This year's event will explore strategies and best practices for investing and developing in Los Angeles' emerging neighborhoods. The discussion — entitled Where is L.A. Headed? Solving the Real Estate Puzzle — focuses on redevelopment and economic investment in four regions within the city: Hollywood, Downtown L.A., East L.A., and Inglewood.
February 09, 2007
Victoria Robertson, Singer, Songwriter, Performer, 2-9-07
Victoria Robertson is that rare performer who is truly multitalented. With seven years of recording experience to her credit, Victoria is a creative artist by nature, continually looking for new musical territory to conquer. Her first full album of original compositions, On My Mind (2004), earned her an San Diego Music Awards nomination for “Best New Artist” in 2005 and a LA Music Awards nomination for “Best Record of the Year” in 2006.
Her second album, Celebrating America (2005), showcased her classical vocal abilities, covering well known patriotic songs. Embracing the world of recording technology, Victoria co-produced, with renowned engineer, Alan Sanderson (Rolling Stones, Weezer, Elton John), her most recent album of refreshing energetic original music, Say New You (2007).
The result of Victoria’s ambitious journey is a career that’s multifaceted. Originally from New Jersey and graduating from UC San Diego with a Visual Arts degree, Victoria immersed herself in the arts and music scene nationally and in her home-base, Southern California. Currently a Mezzo-Soprano singer for the San Diego Opera, Victoria made her first impact back in 1998. That year she entered and won the Miss San Diego Pageant which enhanced her modeling career, public speaking skills, and brought to light her talent as a vocalist.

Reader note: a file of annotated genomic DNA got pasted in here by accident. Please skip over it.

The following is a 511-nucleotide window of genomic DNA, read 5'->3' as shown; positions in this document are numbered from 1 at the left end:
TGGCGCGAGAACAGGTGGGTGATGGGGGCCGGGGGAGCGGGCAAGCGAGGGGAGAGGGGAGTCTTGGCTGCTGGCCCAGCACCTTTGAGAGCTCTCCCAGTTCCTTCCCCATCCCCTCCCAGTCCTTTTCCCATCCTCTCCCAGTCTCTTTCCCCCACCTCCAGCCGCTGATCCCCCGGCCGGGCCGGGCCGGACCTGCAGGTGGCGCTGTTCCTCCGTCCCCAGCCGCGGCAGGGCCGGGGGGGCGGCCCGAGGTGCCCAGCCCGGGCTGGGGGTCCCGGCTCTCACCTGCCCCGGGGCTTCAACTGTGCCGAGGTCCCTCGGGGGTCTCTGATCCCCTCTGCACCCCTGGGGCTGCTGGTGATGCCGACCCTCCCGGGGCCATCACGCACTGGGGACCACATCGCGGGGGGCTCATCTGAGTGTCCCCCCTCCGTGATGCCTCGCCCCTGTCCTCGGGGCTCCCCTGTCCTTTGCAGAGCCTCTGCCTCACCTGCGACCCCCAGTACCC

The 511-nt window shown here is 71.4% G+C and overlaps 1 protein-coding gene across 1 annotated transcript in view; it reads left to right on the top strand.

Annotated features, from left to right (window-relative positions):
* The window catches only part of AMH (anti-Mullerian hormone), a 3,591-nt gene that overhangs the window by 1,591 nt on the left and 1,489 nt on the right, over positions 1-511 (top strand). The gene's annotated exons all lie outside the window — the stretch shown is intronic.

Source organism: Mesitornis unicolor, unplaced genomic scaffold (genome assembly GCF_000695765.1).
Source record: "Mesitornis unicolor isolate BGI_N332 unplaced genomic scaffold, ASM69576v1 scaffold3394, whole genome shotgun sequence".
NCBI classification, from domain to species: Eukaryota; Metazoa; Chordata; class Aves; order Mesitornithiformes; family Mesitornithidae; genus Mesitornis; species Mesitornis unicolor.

Music being the strongest of all her passions, Victoria began to perform her original songs with a five-piece band. She took a great interest in the USO and performed for the troops in locations as varied as aircraft carriers and desert training grounds, and for distinguished personnel, such as the Governor of California. Because of her efforts, Victoria was awarded the title of Miss USO, San Diego. She continues to tour the world, performing before thousands in England, the Netherlands, Germany and Greenland, with much more on the horizon.
Liz Casebolt and Joel Smith, Performers and Choreographers, 2-9-07